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Dead Astronaut

Dead Astronaut

Here’s what happened: somehow Mini heard the word “dead” — it might have been “death” or “dying,” the specifics remain hazy — so he asks us, “What does ‘dead’ mean?”

Then one of us (I’m not going to point fingers) gives the kid a straight answer about what death is — you know, like a less graphic but equally informative version of the answer you might give to an unusually naive adult you happened upon, who was somehow unfamiliar with the concept of death despite being fully grown.

Mind you, we aren’t religious people, so there were no saccharine descriptions of heaven or eternal bliss or any of that bullshit to candy-coat this concept for the little guy. Instead he got “He’s just gone,” or “We don’t really know,” explanation for where our cat, Coast, went that one day that he left and then never came back.

Ever since then, I’ve watched Mini struggle with the concept of death, on and off, in increasingly heartbreaking ways. First there was the process where he’d periodically remember somebody he loved, and then ask, “Will Brianna die?” and we’d be faced with the choice of either lying to him, or saying, “Yes, but not for a long, long time. Don’t worry about it, buddy, because it won’t happen until you are very very old.”

Then there was this conversation we had:

“Mommy, do you remember Coast?”
“Yes, buddy, I do.”
“I miss him.”
“Me too, buddy.”
“Where did him go? Did him go in the road?”

But I think the thing that topped it off was picking Mini up from preschool and being greeted by him insisting that he get to play one round of “Dead Astronaut” with Harry (one of his favorite teachers) before we leave. Curious, I agreed, and found out that “Dead Astronaut” consists of Mini lying in the middle of the play yard, pretending to be: 1) an astronaut, who is 2) dead, and who is then 3) rescued by his crew, who 4) then pick him up and take him to a “hospital” where he is miraculously saved. This game was completely designed and articulated by Mini, with very specific directions on how things should be carried out.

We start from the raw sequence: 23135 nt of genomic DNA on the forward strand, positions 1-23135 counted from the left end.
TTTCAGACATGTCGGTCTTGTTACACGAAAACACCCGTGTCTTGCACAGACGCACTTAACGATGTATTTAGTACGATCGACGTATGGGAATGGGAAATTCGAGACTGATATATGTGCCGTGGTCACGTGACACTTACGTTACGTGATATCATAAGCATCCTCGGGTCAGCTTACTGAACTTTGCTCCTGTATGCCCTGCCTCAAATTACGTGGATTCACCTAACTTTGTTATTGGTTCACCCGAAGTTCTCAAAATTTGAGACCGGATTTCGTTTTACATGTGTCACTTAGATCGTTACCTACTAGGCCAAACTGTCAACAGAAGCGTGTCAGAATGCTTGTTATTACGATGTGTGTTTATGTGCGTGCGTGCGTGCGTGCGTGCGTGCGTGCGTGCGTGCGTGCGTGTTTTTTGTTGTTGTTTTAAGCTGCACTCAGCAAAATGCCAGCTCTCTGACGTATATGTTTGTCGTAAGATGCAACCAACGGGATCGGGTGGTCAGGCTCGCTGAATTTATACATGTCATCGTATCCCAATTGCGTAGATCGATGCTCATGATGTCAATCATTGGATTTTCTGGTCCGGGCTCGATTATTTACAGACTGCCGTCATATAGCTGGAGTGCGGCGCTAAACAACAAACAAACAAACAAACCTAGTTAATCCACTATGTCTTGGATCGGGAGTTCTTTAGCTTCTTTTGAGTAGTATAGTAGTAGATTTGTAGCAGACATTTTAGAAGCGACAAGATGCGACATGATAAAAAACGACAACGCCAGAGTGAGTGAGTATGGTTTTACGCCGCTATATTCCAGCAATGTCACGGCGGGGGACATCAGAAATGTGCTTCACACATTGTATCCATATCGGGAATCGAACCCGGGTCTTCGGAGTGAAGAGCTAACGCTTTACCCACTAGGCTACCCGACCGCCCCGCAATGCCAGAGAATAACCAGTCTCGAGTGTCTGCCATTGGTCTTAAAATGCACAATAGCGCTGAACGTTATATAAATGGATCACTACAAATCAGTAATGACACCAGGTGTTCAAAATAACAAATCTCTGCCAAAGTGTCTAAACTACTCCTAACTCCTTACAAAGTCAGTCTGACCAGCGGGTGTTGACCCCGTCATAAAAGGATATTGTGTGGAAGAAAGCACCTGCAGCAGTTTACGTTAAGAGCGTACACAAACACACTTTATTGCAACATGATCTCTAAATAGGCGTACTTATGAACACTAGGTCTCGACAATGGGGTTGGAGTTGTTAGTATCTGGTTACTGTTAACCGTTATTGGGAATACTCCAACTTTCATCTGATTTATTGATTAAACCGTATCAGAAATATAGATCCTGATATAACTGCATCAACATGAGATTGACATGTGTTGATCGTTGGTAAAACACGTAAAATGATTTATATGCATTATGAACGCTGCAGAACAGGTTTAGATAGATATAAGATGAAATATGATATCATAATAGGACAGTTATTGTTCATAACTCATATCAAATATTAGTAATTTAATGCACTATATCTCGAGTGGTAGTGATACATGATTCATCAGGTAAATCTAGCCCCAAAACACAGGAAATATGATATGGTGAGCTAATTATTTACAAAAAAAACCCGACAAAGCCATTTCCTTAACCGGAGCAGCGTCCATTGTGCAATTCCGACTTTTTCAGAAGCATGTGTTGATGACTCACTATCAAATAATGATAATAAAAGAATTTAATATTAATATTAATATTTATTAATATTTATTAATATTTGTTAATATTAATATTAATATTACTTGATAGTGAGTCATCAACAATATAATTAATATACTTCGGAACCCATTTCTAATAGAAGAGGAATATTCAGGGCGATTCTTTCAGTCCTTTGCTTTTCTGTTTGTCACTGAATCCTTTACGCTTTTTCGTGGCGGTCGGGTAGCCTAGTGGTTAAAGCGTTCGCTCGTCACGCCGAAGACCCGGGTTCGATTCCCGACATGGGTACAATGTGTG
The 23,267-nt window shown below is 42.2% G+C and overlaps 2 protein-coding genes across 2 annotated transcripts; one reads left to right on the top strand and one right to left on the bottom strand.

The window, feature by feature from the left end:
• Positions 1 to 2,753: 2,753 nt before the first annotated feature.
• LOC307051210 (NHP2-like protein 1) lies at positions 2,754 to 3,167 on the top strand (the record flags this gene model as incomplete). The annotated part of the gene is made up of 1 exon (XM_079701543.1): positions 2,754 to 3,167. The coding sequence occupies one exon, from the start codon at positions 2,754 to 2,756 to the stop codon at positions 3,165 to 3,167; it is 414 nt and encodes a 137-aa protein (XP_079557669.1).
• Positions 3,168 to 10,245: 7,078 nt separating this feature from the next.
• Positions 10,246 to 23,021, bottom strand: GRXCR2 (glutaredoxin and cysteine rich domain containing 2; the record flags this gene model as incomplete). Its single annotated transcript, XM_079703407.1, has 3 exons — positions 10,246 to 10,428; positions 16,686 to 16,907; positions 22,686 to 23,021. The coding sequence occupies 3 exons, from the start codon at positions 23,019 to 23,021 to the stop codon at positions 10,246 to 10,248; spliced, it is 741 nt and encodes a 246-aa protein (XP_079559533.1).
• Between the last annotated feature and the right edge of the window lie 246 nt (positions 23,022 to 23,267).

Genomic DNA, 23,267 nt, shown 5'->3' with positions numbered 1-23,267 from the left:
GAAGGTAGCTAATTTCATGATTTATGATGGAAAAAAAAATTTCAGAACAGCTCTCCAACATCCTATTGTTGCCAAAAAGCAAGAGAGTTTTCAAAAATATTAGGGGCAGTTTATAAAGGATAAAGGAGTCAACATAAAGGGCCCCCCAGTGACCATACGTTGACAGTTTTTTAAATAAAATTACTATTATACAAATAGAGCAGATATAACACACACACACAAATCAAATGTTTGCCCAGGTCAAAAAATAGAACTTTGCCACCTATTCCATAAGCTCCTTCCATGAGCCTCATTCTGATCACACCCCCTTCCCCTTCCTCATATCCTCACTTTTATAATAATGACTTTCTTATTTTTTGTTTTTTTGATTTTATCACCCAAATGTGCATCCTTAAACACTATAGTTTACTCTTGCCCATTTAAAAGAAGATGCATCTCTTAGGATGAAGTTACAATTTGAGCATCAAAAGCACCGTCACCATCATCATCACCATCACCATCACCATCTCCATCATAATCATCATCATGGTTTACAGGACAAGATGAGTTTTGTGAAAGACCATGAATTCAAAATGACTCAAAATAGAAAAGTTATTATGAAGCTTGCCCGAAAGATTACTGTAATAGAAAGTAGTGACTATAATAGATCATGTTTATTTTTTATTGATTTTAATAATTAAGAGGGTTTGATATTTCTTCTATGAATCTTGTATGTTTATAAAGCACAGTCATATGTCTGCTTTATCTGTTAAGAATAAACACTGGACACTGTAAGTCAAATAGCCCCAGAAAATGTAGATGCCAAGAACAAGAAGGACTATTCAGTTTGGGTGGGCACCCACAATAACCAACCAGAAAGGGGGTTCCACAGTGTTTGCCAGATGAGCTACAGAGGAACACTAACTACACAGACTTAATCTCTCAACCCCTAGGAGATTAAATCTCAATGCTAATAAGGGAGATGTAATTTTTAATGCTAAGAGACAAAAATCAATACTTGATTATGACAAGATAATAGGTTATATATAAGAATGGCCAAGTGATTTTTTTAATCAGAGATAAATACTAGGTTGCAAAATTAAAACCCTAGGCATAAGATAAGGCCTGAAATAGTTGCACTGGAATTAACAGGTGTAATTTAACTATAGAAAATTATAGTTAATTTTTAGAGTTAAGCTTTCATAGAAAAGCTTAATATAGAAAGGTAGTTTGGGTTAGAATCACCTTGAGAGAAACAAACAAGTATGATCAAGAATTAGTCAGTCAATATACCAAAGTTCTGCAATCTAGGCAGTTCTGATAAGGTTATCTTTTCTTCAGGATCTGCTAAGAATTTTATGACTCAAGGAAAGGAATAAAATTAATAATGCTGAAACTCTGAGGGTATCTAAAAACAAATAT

Ayiyiyi.

I have to assume this is Mini’s version of a repetition compulsion, where he tries to gain mastery over something traumatic by repeating it (fictionally). Like, if he plays Dead Astronaut enough times, he will finally get to an ending where there is no such thing as death, and everybody goes on living forever and ever?

A few weeks ago we were dealing with Oedipus, and now the death drive? At this pace, we’re going to have worked through the remainder of the Standard Edition before he turns four.

Comments (4)

  1. Jan 26, 2011

    Our first dealings with Amy and death were when my grandmother died. I’d have much preferred talking about matter of fact death (chooks/ducks) than trying to explain death to her while we cleaned out my grandmothers house and dealt with things. It took about 12 months for her to seemingly assimilate it properly and stop talking about it quite so much.

    Of course, now she’s watched us kill and process animals, so I think it holds less mystery for her too. Isaac is 2 now, so we’ve probably got another 12 months before we do the death talks and obsession again.

  2. Jan 26, 2011

    I like your analysis of the dead astronaut game. There was a Twilight Zone episode, I think, in which the people didn’t ever die, and it was really creepy, because they weren’t happy about their condition at all. They felt trapped. I have tried, in talking with kids about death, to get across the concept of a natural cycle. But it’s hard.

  3. Jan 26, 2011

    We actually bought a book that helps explain death to children (because I am THAT plan-aheady and creepy). It has these little tadpoles (or whatever they’re called), and the tadpoles eventually disappear, and it turns out that they’ve turned into dragonflies. They can see the tadpoles in the water, but they can’t go down and talk to them, and the tadpoles can’t see them, because that’s how tadpoles work. Or something like that. I don’t know. It’s hard to find books that work for a heathen/Catholic couple.

    I cannot wait until Mini starts blogging. That little dude is deeeeep.

  4. Jan 27, 2011

    Yup, the death thing… so tough to explain. My daughter is almost 3 and we have our own version of the dead astronaut thing in which she talks INCESSENTLY about ways people can “get dead.”

    “MUMMA! We have to watch for the CAR so that we don’t get hit and GET DEAD. OR BRUISED.”

    (Sounds like Mini might be farther along in the process… I’m taking notes).

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